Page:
Contemporary artists and authors say Hinduism’s multitude of gods and goddesses deserve an updated look. One New Delhi artist, 23-year-old Anirudh Sainath Krishnamani, says he was disappointed as a child by the fair-skinned and clean-shaven depiction of Lord Rama in a TV serialisation of the god’s story in the “Ramayana.” Mr. Krishnamani says that image doesn’t comport with the Rama described in Hindu texts, where Rama fights many battles and single-handedly slays 14,000 demons. Rama “was this really macho, warrior kind of person,” he says. He shouldn’t be “looking like this really soft and nice-nice person.”
A recent digitally-rendered piece by Mr. Krishnamani shows Rama with a dark complexion, dreadlocks and broad chest, aiming an arrow while riding on the back of Hanuman, the monkey-god, who is slicing through the sky like a jet. Another Delhi-based artist, Anant Mishra, shows gods in clothes and settings that might not seem out of place in a Western comic book. In one painting, Hanuman lounges in a Batmobile-like vehicle in the sky, wearing armor appropriate for a sci-fi film, watching over an apocalyptic scene on earth. Not everyone is thrilled with the changed iconography. Mr. Krishnamani was asked to remove three of his paintings from an exhibition in Bangalore last year because they showed goddesses in various states of undress. In one, Shiva kissed his wife Sati, who was topless.
Indian publishers such as Holy Cow Entertainment, Vimanika Comics and Campfire Graphic Novels have launched comic books and graphic novels that combine familiar story lines with new scenes and dialogue. “We’re trying to give cutting-edge art to the same old mythological stories,” says Vivek Goel, founder of Holy Cow Entertainment. Some readers like that the new comic books explore different themes. One of the best-selling graphic novels in India is about Ravana, who kidnaps Rama’s wife Sita in the epic “Ramayana.”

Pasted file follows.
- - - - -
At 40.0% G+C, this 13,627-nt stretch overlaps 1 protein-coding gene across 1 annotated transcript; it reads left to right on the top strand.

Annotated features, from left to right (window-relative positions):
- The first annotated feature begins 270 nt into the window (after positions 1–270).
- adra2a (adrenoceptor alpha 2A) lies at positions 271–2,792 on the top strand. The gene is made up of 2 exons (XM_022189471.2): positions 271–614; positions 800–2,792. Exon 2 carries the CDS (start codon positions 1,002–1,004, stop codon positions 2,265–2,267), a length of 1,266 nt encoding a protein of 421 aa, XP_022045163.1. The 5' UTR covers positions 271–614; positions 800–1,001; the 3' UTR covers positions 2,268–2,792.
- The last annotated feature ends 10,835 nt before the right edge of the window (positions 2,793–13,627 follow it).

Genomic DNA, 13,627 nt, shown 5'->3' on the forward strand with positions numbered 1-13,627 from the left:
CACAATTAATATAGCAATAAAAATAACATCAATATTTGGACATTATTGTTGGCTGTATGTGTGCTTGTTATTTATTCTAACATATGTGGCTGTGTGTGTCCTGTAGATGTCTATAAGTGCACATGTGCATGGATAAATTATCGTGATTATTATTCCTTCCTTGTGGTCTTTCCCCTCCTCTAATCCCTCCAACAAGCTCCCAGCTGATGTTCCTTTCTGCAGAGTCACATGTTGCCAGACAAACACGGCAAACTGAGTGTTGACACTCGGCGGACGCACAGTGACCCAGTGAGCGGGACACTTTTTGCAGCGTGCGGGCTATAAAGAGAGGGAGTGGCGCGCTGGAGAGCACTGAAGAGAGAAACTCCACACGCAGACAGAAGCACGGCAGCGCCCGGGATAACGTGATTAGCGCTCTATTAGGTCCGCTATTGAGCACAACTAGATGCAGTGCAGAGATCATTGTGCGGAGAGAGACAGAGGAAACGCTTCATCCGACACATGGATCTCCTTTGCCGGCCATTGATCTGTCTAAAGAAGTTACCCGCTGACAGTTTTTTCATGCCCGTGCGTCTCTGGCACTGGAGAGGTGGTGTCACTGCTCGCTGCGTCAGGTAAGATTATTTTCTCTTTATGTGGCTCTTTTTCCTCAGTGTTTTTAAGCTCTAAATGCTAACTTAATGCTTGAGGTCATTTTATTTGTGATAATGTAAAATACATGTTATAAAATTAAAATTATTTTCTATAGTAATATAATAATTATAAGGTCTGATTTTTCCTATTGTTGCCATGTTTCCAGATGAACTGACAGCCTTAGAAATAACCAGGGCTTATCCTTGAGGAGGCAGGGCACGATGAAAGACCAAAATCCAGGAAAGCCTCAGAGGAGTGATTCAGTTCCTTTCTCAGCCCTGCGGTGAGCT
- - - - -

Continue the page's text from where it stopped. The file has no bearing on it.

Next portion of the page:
Ravana has typically been portrayed as a villain in India. In an early TV serial, his character was played by an actor with a double chin. But in the new graphic novels Ravana sports a lean, muscular physique, and the story lines turn him into a romantic anti-hero of sorts, who was a scholar before he took Sita. A trilogy of recent novels on Shiva blends Indian stories with the hot genres of science fiction and fantasy, and has become a best-selling book series in India, with 2 million copies in print, according to its publisher Westland Ltd.
The author, Amish Tripathi, “is humanising these characters into Tolkienean heroes,” says Layne Little, a professor of religious studies at theUniversity of California, Berkeley, referring to J.R.R. Tolkien’s “The Lord of the Rings.” Mr. Tripathi says he has read “The Lord of the Rings,” but didn’t specifically draw inspiration from it. He says readers of his books have told him that by reading about their god in a modern idiom “they felt more connected with their heritage.” The books also humanise these larger-than-life figures in unfamiliar ways. Shiva is shown as a man questioning traditions. He burns with romance and anger and is conflicted over right and wrong. Historically, Shiva is shown as omniscient though given to bursts of anger.
At one point in the Shiva trilogy, Shiva talks about people’s expectations. “By the Holy Lake, can I really deliver these people from their troubles?” he asks his companion. “If there was a one-on-one battle, I could take on any enemy in order to protect your people. But I am no leader. And I am certainly not a ‘destroyer of evil.’ ”